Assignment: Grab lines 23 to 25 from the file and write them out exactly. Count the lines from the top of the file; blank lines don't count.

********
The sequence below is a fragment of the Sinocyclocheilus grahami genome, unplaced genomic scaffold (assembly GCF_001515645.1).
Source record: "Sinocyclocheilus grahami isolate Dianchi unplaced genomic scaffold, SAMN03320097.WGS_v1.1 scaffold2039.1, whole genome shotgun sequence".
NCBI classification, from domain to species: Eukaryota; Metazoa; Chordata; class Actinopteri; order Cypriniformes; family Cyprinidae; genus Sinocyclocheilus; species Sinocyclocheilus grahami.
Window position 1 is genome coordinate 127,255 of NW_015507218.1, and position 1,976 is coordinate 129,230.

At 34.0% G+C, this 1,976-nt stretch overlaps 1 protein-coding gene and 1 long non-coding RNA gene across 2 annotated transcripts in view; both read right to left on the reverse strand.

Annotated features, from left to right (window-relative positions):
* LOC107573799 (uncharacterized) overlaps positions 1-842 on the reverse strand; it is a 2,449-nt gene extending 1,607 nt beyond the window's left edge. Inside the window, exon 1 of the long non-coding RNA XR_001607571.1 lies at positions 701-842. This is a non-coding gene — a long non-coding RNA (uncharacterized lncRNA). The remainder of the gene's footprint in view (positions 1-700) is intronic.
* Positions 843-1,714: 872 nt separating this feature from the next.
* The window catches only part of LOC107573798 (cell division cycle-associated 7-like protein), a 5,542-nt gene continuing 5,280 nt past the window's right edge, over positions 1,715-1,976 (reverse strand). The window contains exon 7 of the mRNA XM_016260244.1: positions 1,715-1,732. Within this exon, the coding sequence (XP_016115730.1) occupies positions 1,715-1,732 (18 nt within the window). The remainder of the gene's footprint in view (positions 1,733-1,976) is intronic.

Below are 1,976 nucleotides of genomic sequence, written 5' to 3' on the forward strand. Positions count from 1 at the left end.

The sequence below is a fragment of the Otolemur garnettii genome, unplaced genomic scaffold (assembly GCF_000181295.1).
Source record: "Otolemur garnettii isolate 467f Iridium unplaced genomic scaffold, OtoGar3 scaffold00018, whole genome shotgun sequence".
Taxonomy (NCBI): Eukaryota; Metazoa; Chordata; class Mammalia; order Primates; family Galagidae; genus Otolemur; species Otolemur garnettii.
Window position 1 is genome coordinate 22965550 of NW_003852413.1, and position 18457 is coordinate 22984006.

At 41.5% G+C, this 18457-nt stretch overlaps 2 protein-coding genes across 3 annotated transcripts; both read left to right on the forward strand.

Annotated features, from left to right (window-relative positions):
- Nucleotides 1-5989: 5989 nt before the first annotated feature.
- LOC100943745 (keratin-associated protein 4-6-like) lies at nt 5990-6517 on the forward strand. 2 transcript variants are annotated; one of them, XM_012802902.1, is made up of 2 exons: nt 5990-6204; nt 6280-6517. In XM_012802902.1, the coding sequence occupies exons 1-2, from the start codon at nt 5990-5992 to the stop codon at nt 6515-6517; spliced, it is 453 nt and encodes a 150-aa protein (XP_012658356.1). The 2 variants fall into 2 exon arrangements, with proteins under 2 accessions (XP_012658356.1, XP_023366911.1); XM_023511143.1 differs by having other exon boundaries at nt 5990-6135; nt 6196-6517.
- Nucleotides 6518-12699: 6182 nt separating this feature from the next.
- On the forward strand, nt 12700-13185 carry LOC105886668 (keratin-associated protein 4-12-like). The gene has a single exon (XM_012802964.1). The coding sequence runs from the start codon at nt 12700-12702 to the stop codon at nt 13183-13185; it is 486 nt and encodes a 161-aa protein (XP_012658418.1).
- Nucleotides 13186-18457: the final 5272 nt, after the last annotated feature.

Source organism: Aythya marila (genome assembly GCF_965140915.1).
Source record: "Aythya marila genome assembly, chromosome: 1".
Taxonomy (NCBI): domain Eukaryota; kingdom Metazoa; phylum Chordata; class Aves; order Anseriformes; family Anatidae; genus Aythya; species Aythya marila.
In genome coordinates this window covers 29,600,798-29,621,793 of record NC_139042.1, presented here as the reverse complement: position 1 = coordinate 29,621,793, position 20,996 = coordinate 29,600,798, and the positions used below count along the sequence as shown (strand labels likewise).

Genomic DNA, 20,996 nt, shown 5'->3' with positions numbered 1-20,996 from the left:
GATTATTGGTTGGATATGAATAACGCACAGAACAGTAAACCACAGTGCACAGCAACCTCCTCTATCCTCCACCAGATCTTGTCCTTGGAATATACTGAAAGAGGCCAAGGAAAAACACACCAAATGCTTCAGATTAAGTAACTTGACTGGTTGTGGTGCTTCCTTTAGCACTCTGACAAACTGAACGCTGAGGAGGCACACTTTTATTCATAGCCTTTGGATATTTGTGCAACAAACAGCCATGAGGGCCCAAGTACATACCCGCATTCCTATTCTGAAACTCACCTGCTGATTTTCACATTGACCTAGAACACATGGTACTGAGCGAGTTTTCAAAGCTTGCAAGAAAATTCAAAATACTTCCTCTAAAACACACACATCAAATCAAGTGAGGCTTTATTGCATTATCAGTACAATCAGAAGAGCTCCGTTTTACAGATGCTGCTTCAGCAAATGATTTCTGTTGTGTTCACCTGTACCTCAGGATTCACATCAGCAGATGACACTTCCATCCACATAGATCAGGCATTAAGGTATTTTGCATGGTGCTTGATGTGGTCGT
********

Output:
Source record: "Aythya marila genome assembly, chromosome: 1".
Taxonomy (NCBI): domain Eukaryota; kingdom Metazoa; phylum Chordata; class Aves; order Anseriformes; family Anatidae; genus Aythya; species Aythya marila.
In genome coordinates this window covers 29,600,798-29,621,793 of record NC_139042.1, presented here as the reverse complement: position 1 = coordinate 29,621,793, position 20,996 = coordinate 29,600,798, and the positions used below count along the sequence as shown (strand labels likewise).